Melinda Grimsley-Smith, with the school’s Office of Scholar Development, says a growing number of students are seeing the value of scholarships that offer an international component “where they’re taking a year off, or a year in between here and grad school, or between here and a job to go out into the world for a year and live in another culture and be a cultural ambassador for the United States.”

She also believes part of the school’s recent success stems from its efforts at convincing more students that they have a shot at landing prestigious grants, like the Fulbright.

“Students are more and more willing to take the risk of applying, I think. They’re more willing to think of themselves as compelling and competitive candidates for national scholarships.”

WKU’s 2014-15 Fulbright Award recipients are:

Five Kentucky school districts have created the state’s first regional career and technical academy, where high school students will learn advanced manufacturing and technology skills.

The goal of the I-Lead Academy is for students to earn a work certificate or dual credit for college, and possibly an associate’s degree, while in high school, said Alicia Sells with the Ohio Valley Educational Cooperative, which helped develop the school.

The school will be located in Carrollton and will offer up to 30 spots a year to freshman students from Carroll, Gallatin, Henry, Owen and Trimble counties beginning next fall.

In four years, the school will have an attendance of around 120 students, said Sells. They’ll attend the Jefferson Community and Technical College campus in Carrollton full time as juniors and seniors.

To create the school, OVEC researched which jobs are in demand in the region, she said.

Credit Jessica Dockery, Lead Reporter for the The Madisonville Messenger newspaper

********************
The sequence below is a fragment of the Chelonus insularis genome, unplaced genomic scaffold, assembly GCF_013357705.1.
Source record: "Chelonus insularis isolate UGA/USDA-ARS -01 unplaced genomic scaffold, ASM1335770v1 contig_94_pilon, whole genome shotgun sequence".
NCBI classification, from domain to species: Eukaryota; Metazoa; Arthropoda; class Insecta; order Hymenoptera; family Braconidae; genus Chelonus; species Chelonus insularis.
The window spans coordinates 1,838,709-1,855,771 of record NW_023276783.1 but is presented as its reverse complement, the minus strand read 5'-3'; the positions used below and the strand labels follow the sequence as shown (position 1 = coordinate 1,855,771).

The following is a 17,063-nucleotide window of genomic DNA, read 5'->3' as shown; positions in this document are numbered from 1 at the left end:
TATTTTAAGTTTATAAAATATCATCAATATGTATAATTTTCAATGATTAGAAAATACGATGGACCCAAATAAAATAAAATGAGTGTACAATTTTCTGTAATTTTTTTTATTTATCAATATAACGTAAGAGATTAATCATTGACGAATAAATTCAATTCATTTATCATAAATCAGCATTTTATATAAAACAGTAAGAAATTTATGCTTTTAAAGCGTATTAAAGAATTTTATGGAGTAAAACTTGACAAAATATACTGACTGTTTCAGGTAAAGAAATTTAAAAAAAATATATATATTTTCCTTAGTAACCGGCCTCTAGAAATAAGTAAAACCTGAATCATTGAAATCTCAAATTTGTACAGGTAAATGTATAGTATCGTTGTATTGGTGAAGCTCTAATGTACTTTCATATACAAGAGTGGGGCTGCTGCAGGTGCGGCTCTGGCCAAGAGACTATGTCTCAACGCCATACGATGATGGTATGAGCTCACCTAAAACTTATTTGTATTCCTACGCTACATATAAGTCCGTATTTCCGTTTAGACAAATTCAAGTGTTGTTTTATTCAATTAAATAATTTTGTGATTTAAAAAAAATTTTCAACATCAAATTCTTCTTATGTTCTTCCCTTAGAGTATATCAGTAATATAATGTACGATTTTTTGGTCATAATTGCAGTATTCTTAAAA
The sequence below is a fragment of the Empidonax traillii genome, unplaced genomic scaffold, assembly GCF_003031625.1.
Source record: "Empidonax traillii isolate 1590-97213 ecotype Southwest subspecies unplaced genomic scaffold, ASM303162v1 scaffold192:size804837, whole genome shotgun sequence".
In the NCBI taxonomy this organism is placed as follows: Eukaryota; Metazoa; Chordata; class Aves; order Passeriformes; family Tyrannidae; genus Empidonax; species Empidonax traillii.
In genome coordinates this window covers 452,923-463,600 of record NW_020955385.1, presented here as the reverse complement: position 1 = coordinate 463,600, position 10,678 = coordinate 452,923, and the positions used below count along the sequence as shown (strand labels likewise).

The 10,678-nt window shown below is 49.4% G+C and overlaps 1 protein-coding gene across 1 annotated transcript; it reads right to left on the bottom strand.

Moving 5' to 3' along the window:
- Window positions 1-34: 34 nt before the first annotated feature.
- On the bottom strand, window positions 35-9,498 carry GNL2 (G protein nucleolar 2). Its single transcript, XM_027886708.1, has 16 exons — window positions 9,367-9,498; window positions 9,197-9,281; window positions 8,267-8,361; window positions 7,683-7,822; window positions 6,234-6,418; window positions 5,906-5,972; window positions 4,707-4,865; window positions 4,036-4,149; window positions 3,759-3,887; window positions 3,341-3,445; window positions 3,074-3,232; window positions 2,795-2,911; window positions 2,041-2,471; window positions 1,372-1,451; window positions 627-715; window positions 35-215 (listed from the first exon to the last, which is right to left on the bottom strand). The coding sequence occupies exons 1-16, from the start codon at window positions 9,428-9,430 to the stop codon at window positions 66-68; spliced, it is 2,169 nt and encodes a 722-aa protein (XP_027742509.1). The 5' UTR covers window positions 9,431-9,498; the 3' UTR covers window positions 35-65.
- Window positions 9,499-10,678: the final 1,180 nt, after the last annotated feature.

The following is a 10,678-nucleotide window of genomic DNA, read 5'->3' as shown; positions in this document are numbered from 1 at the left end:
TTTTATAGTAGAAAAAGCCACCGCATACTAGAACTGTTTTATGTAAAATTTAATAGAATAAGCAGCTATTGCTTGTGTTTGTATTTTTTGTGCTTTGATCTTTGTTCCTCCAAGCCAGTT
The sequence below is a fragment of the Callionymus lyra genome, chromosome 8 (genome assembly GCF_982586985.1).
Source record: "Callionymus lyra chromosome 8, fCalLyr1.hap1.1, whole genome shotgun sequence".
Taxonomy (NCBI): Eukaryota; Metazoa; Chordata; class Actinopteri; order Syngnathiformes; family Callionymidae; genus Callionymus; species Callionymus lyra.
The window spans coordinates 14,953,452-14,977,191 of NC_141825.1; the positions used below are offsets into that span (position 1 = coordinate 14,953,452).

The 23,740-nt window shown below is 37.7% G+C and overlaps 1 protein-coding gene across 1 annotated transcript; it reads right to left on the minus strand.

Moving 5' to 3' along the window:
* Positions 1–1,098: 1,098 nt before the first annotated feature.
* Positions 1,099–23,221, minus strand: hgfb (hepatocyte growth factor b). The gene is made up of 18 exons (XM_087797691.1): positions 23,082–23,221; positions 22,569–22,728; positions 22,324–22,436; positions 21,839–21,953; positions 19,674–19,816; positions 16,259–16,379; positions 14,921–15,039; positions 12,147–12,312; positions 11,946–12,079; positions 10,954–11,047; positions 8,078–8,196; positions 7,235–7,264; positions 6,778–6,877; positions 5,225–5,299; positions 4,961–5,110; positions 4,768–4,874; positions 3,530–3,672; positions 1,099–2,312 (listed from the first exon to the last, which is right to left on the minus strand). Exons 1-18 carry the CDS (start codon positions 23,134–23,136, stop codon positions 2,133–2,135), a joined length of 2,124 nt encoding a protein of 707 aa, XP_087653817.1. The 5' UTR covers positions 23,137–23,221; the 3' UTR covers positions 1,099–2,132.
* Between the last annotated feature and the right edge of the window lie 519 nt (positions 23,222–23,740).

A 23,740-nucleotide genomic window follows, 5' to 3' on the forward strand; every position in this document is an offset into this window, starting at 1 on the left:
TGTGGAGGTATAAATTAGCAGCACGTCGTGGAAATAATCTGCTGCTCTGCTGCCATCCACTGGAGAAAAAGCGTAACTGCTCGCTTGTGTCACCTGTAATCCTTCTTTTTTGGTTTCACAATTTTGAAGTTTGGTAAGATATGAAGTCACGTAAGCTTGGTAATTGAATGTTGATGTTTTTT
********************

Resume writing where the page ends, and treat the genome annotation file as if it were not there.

The fight for transgender rights continues at Madisonville-North Hopkins High School. Fifteen to 20 students and community members rallied Saturday on the old courthouse lawn in downtown Madisonville. 

Organizers currently have more than 300 signatures on a petition circulating the school. The petition requests teachers call students by their preferred pronouns and to allow students to use bathrooms for the gender of their choosing.  Currently transgender students are asked to use handicap/unisex restrooms. The Madisonville Messenger’s Lead Reporter Jessica Dockery covered the weekend rally.

“The students did have a lot of support it seemed by folks driving by, honking their horns hollering positive things outside of the windows,” said Dockery.  “I didn’t really see any negative reactions from the community while I was there. “

Dockery says the protestors weren’t just from MNHHS. Students from Hopkins County Central High School and some home-schooled students also attended the Saturday rally.

Dockery said the organizers of the rally are trying to promote awareness.

As the dropout age increases to 18 for most Kentucky public schools next academic year, the state education department will be closely monitoring its data.

Among the indicators that will be watched is the number of students who opt out for homeschooling.

Education Commissioner Terry Holliday says currently, less than 1 percent of the public school population is opting out each year.

He says the education department will use that number to measure against future data.

“We want to carefully monitor and make sure that we don’t see a significant spike in home school," added Holliday.

Holliday says the agency will primarily monitor students age 16 and above, who will soon be required to stay in public school.

Holliday says the department will also monitor grade retention, alternative and career and technical school participation and student behaviors.